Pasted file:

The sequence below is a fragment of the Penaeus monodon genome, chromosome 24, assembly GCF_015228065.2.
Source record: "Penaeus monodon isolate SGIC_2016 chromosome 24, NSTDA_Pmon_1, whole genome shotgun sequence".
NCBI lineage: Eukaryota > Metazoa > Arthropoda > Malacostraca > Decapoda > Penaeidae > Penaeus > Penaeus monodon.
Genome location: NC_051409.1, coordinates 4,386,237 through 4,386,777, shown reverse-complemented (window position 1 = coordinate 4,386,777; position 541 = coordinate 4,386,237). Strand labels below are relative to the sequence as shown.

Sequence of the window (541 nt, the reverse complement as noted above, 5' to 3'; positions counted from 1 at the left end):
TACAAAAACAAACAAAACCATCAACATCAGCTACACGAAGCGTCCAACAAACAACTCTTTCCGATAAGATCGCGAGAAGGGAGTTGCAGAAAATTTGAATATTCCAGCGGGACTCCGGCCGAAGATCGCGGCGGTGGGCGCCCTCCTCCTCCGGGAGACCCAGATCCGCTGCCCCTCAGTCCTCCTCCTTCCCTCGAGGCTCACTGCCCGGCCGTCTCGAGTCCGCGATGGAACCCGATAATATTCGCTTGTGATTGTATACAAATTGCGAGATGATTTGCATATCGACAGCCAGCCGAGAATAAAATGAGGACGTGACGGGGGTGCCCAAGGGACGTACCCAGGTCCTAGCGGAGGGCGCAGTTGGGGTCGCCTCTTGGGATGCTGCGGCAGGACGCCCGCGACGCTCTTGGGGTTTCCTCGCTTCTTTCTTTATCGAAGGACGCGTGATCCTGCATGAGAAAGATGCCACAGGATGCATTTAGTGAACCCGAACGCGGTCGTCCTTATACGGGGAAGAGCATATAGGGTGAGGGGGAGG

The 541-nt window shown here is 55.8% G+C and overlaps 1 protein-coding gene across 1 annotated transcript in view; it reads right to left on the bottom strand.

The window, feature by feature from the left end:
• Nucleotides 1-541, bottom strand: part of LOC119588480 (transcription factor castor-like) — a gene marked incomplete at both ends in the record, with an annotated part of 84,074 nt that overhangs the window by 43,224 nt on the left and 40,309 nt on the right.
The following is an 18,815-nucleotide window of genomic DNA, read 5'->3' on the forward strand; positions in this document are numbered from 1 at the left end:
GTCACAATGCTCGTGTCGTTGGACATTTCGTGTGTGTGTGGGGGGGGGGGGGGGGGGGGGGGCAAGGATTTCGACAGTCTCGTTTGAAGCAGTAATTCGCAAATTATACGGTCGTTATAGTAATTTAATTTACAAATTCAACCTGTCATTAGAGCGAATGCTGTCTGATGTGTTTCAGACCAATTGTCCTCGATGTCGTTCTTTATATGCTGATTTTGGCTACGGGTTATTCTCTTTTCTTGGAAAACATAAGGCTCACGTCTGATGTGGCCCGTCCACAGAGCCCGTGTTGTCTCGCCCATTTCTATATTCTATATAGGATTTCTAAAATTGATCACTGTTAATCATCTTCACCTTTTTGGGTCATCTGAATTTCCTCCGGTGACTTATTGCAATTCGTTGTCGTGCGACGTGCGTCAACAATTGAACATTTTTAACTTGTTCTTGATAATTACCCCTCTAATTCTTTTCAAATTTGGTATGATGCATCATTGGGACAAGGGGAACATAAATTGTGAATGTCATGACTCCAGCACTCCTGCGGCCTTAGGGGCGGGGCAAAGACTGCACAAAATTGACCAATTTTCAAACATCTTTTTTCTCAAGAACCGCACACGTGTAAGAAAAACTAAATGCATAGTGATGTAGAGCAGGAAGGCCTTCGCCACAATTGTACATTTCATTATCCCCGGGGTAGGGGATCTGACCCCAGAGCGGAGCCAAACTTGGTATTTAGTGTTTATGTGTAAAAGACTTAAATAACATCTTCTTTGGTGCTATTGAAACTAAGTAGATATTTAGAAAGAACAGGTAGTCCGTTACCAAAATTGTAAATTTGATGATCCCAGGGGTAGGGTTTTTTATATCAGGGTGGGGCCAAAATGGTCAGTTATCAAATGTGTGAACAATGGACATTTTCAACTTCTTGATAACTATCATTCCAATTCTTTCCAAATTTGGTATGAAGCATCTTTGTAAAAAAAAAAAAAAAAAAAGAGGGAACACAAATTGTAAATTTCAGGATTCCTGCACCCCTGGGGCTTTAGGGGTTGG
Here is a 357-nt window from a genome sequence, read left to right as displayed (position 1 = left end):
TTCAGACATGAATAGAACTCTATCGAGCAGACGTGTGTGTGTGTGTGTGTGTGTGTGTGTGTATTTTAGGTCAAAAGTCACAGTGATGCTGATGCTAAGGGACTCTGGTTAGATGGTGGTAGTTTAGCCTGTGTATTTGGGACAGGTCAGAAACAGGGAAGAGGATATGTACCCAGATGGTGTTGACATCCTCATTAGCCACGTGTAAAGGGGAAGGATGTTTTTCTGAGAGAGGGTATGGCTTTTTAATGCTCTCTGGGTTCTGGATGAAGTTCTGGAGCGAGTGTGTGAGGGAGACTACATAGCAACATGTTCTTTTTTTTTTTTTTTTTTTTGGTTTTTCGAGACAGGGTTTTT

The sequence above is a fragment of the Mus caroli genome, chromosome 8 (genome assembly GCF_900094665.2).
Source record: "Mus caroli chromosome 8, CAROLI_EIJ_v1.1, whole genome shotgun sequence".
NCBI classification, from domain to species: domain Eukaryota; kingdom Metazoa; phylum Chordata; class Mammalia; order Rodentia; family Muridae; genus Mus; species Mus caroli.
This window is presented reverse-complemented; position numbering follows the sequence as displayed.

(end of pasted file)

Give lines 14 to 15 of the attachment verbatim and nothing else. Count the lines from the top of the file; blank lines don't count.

The sequence above is a fragment of the Mus caroli genome, chromosome 8 (genome assembly GCF_900094665.2).
Source record: "Mus caroli chromosome 8, CAROLI_EIJ_v1.1, whole genome shotgun sequence".